It is not the strongest of the species that survive, nor the most intelligent, but the one most responsive to change. Charles Darwin
Over the last two decades, our personal and professional experience with changing circumstances in our lives has radically altered. In the business world, we often talk about this as a shifting paradigm wherein a once typical worldview, model or pattern of behaviour is replaced with something radically new and possibly antithetical.
As an example, the slower-paced simpler life of the ‘90s and preceding decades rapidly slid into a New Normal set of experiences. Whether one is referring to the economy, ecology, workplace, community or personal arena, these interconnected, volatile, uncertain, complex and ambiguous (iVUCA) events impact our inner, outer and global experience of life. In our individual attempts to keep up, there is much to learn. The learning required moves us into deeper awareness of both ourselves and life’s once-held mysteries. These radical changes demand we move beyond an incremental (single-loop learning) change consisting of new skills and abilities into reframing (double-loop learning) our beliefs. At this level of change, we address previously unconscious assumptions and patterns (defense mechanisms) that were both self-fulfilling and self-defeating. With regard to change, test your beliefs on the statements below –
Every crisis signals a turning point where change is attempting to unfold.
I can only control or change what exists within me, that is
my perceptions, emotions, thoughts, behaviours.
I cannot control external events or people.
I accept what I cannot control.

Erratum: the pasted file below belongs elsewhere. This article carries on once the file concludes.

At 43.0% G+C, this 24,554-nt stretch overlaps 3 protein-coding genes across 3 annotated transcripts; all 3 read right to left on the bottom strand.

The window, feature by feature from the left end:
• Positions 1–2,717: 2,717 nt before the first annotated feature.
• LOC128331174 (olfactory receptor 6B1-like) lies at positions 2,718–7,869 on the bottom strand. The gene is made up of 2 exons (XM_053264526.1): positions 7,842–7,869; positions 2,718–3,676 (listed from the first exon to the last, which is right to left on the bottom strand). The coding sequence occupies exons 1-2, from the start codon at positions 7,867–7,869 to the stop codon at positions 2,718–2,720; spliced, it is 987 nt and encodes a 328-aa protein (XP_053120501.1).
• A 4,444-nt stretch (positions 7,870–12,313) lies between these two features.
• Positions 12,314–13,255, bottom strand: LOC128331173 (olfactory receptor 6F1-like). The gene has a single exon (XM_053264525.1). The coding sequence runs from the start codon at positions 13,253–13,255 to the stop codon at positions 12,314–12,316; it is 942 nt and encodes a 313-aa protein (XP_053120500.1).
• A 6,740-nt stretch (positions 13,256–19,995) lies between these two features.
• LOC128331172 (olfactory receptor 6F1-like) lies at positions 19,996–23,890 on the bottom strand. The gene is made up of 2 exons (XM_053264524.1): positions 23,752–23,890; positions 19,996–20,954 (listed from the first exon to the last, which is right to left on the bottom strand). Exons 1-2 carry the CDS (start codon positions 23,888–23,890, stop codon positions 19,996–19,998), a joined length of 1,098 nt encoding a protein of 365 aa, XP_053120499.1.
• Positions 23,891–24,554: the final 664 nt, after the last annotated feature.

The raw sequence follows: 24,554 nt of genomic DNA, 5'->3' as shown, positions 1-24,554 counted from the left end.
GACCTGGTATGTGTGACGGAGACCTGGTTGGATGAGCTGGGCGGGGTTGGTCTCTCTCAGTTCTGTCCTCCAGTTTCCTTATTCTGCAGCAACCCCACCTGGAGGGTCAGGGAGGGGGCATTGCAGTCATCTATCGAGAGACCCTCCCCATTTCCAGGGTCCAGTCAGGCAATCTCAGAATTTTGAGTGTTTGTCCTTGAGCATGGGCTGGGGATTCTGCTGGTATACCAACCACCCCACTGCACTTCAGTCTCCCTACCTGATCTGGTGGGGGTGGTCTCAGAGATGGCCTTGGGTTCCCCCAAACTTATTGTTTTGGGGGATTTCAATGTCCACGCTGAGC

I cannot change the past or control the future.
Life is an adventure in which I can safely participate.
By responding to what emerges in the present moment, I am
adapting and co-creating with Life.
The more “True” responses you record, the greater your mastery of change (in other words, the more you are saying “yes” to change — which is fortunate because change does not stop here).
In the process of reframing our old beliefs and behaviours, we come face-to-face with transformational change (triple-loop learning) in which the potential exists for a shift in our point of view or even our identity. Our very being changes, which is exactly what occurred when I was 19 years of age. I had the great fortune to land a new job teaching Inuit adults in a remote community in Canada’s Arctic. The radical change of context and culture required me to learn new skills (behaviours) and new beliefs (values). As well, I had to confront a deeply-felt loneliness which effectively changed my views of myself and the world. In the words of my Mother upon my return to southern Canada, “You are not the same person as when you left, Helen.”
Metaphorically, transformational change necessitates the shedding of our old skin so the birth and formation of the new can occur. In mythology, radical or transformational change in likened to the hero’s journey in which we must enter our darkness (less developed aspects of ourselves) and wander in this wilderness of uncertainty in order to learn what we require to turn our darkness into light (knowing, certainty, confidence). In essence, the hero’s journey is the adventure we call Life. We can choose to avoid life or we can choose to adapt and master the changes that life presents.
Are you an Avoider or an Adaptor?
If it is not already the case, can you shift your view of change from something you fear into an adventure you are happily taking?
What one action can you take today to shift your perceptions and behaviour about change?